Friday’s Weekend Column
About a Minnesota Man Exploring Life in the South

My Kind of Winter

by James Glaser
January 19, 2007

The National Weather Service says it should be down to 39 in Tallahassee this morning, but it is actually 43 in my yard. Yesterday we had a high in the low 60s. Back home in Northern Minnesota the numbers are +10 and -9, so the weather down here is balmy.

Having it in the 40s and 50s is what I think of as the best working weather a person can find. I worked a half dozen winters outside in International Falls, and now I don't miss that at all. Some how if you are living in the cold it doesn't seem so bad, but if you are down here in the South looking at the weather up North, you don't know how those people do it.

I bought a new truck down here and it has no plug in so that it will start on a sub-zero morning. I would have to have one installed if I were to drive up north this time of year. Every night in the winter for thirty years, I would get home from work, park the truck so I would be able to get a running start at the hump of snow at the end of the driveway if the county plowed in the night, and I would plug in the truck so the engine was warm when I cranked it over in the morning.

That said, it also meant that I had close to a full tank of gas and some alcohol in that gas tank so the fuel line wouldn't freeze shut. When I lived on the Big Fork River with no electricity, I would pull the battery every night and bring it in the house to keep it warm. A cold battery loses its charge fast.

I think back to all the hours of stoking the wood stove, shoveling off the decks, walkways, and the driveway. If your water pump was going to go out, it was going to go out in the winter, and if you lived in a trailer house, for sure you knew how to thaw your water and sewer lines.

Just thinking about all of that tells me that I am in the right place for winter now. Yes when you get older up north you have a snow blower to take the place of a shovel and you usually have the money to hire a plow or own one for the driveway, and if the pipes freeze, you hire a plumber, but there are right now thousands of young men and women with young kids up there still doing it the way I did, because they are just starting out and buying diapers is way more important than having that driveway plowed.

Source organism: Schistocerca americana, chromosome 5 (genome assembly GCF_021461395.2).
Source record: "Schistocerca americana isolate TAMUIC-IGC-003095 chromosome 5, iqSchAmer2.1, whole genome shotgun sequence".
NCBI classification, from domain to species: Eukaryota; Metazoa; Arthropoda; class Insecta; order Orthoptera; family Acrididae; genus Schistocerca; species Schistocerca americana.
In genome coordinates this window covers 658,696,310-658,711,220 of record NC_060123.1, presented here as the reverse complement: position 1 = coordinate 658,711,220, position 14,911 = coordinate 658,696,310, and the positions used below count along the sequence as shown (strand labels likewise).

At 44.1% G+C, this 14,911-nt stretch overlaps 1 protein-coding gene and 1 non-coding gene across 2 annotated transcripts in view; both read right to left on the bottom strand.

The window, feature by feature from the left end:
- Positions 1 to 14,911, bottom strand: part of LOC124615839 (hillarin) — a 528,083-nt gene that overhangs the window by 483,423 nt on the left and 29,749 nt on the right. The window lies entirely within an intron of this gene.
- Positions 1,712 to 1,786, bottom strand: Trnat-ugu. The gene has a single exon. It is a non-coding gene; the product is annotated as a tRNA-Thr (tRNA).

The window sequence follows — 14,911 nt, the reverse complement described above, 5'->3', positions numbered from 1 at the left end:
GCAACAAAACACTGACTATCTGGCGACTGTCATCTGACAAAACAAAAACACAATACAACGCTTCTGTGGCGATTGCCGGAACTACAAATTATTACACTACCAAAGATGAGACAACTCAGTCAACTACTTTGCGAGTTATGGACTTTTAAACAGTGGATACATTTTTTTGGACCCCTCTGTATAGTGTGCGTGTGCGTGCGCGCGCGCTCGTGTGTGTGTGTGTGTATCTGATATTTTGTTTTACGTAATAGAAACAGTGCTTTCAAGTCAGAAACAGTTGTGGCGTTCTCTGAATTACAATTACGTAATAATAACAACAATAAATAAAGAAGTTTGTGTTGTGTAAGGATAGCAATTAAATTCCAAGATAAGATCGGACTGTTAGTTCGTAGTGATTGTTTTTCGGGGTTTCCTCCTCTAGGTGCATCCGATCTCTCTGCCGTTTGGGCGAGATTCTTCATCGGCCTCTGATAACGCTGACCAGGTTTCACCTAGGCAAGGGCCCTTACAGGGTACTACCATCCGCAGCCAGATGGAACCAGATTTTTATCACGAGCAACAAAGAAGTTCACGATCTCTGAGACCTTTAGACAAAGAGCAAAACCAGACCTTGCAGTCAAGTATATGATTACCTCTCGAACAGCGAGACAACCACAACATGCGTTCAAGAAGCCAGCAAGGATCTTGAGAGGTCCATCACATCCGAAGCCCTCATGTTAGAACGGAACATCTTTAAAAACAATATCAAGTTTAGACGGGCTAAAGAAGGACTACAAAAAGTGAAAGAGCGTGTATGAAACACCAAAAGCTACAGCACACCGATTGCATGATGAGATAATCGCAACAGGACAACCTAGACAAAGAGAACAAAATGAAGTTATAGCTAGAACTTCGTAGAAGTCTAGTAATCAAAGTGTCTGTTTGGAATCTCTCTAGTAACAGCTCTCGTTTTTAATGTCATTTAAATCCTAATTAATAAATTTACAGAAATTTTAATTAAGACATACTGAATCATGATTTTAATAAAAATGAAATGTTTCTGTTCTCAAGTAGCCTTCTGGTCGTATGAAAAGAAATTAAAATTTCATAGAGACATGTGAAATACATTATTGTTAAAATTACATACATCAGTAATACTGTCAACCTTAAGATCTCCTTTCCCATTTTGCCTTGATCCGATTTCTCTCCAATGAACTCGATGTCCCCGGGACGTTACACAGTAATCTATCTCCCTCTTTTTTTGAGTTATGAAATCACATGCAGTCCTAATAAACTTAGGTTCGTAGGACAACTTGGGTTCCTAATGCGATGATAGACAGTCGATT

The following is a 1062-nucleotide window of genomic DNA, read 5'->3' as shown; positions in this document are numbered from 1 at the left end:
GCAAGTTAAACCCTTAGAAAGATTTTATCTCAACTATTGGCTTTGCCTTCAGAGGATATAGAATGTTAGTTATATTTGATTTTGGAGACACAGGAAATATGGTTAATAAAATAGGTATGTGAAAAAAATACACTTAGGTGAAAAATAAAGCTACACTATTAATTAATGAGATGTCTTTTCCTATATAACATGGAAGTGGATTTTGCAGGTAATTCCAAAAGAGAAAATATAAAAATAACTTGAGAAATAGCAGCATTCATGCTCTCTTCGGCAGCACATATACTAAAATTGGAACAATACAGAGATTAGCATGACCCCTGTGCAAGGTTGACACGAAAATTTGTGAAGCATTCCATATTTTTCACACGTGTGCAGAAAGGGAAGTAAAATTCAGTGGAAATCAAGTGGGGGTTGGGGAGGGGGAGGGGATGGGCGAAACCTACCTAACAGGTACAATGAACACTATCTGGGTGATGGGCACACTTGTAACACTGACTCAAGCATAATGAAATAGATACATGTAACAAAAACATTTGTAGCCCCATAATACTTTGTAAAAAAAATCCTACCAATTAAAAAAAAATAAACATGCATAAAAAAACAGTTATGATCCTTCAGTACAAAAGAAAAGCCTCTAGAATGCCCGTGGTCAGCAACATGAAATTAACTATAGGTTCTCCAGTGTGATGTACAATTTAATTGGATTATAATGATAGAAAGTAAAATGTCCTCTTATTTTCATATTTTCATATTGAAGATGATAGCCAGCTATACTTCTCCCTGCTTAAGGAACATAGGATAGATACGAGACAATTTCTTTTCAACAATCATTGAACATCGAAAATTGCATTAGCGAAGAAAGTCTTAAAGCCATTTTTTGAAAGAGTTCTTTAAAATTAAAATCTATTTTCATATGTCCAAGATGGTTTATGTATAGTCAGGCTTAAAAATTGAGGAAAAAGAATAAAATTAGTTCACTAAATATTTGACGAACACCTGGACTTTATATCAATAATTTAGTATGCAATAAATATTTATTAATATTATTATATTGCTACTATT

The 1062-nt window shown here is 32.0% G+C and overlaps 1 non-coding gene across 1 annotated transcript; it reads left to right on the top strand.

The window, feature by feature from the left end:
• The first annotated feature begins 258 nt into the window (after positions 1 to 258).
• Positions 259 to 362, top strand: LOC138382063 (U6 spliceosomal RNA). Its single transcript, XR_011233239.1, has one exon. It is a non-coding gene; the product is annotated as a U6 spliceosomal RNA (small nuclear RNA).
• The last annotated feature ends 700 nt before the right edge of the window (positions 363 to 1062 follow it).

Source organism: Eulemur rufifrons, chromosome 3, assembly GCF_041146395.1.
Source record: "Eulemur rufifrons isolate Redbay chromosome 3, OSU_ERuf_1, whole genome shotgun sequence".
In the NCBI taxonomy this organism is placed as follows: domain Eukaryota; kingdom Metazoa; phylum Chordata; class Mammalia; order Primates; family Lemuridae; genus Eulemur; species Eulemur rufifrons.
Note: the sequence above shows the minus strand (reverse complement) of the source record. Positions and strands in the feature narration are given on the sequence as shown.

Yesterday I had to go to the paint store to buy some primer and the people in there were complaining about how cold it was. I guess my blood hasn't thinned as much as the locals. People all over Rail Road Square are starting fires in their wood stoves to warm up their studios. My place held enough heat from the sun yesterday that it was in the 60s in there, so I was just fine. If you are doing any kind of physical work, just being out of the wind and having it above freezing makes for a nice work environment. A tee shirt and a long sleeve shirt, and maybe a vest to start with are plenty warm enough. After twenty minutes of work you start to take off layers and having it a bit chilly, you tend to keep working so you don't start to get cold.

This week a lot of people were visiting my shop. Some said it was too cold to work and others just wanted to bullshit. I have learned over the years that I have to keep working when people stop in or I would never get anything done. Also I am not shy to ask people to help when I want to move something heavy.